By Harold McGee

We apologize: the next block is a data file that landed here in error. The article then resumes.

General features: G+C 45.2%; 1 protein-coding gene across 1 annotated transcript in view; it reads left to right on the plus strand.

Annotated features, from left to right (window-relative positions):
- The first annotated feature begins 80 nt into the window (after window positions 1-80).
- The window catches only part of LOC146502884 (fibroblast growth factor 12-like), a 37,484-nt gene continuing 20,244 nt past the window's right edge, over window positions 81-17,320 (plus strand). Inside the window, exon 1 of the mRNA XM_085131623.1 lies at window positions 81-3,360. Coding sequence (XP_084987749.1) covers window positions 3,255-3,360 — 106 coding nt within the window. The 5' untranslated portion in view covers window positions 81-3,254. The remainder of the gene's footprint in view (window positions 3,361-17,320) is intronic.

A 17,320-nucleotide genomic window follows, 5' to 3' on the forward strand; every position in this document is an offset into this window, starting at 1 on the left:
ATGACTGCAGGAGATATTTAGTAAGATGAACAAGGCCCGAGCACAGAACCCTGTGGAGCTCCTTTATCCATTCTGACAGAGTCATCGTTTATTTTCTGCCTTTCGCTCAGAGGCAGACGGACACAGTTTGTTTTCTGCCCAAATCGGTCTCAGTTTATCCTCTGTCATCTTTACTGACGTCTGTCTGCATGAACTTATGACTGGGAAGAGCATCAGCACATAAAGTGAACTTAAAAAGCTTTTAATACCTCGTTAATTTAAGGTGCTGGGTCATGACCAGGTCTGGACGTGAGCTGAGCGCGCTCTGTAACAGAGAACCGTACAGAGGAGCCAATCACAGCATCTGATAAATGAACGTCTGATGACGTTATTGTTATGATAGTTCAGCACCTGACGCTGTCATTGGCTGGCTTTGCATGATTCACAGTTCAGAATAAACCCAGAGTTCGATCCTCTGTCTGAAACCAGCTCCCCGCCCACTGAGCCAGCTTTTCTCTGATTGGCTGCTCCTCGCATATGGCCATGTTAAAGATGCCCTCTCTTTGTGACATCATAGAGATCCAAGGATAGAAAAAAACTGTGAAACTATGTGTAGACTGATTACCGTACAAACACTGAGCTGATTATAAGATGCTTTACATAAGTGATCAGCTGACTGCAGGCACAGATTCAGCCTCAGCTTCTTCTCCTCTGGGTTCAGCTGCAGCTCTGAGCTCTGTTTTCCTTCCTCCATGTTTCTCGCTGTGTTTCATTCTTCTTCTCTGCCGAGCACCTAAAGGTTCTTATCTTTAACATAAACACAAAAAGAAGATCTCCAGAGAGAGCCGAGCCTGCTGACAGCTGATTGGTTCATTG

There is a major exception to the rule that herbs and spices provide aroma. The two most popular spices in the world are chillis and black pepper. They and a handful of other spices—ginger, mustard, horseradish, wasabi—are especially valued for a quality often called hotness, but best called pungency: neither a taste nor a smell, but a general feeling of irritation that verges on pain. Pungency is caused by two general groups of chemicals. One group, the thiocyanates, are formed in mustard plants and their relatives, horseradish and wasabi, when the plant cells are damaged. Most thiocyanates are small, light, water-repelling molecules—a dozen or two atoms— that readily escape from the food into the air in our mouth, and up our nasal passages. In both the mouth and nose they stimulate nerve endings that then send a pain message to the brain. The second group of pungent chemicals, the alkylamides, are found pre-formed in a number of unrelated plants, including the chilli, black pepper, ginger, and Sichuan pepper. These molecules are larger and heavier—40 or 50 atoms—and therefore less prone to escape the food and get up our nose; they mostly affect the mouth. And their action turns out to be very specific. They bind to particular receptors on certain sensory nerves and essentially cause those nerves to become hypersensitive to ordinary sensations—and thus to register the sensation of irritation or pain. The mustard thiocyanates appear to act in a similar way in the mouth and nose.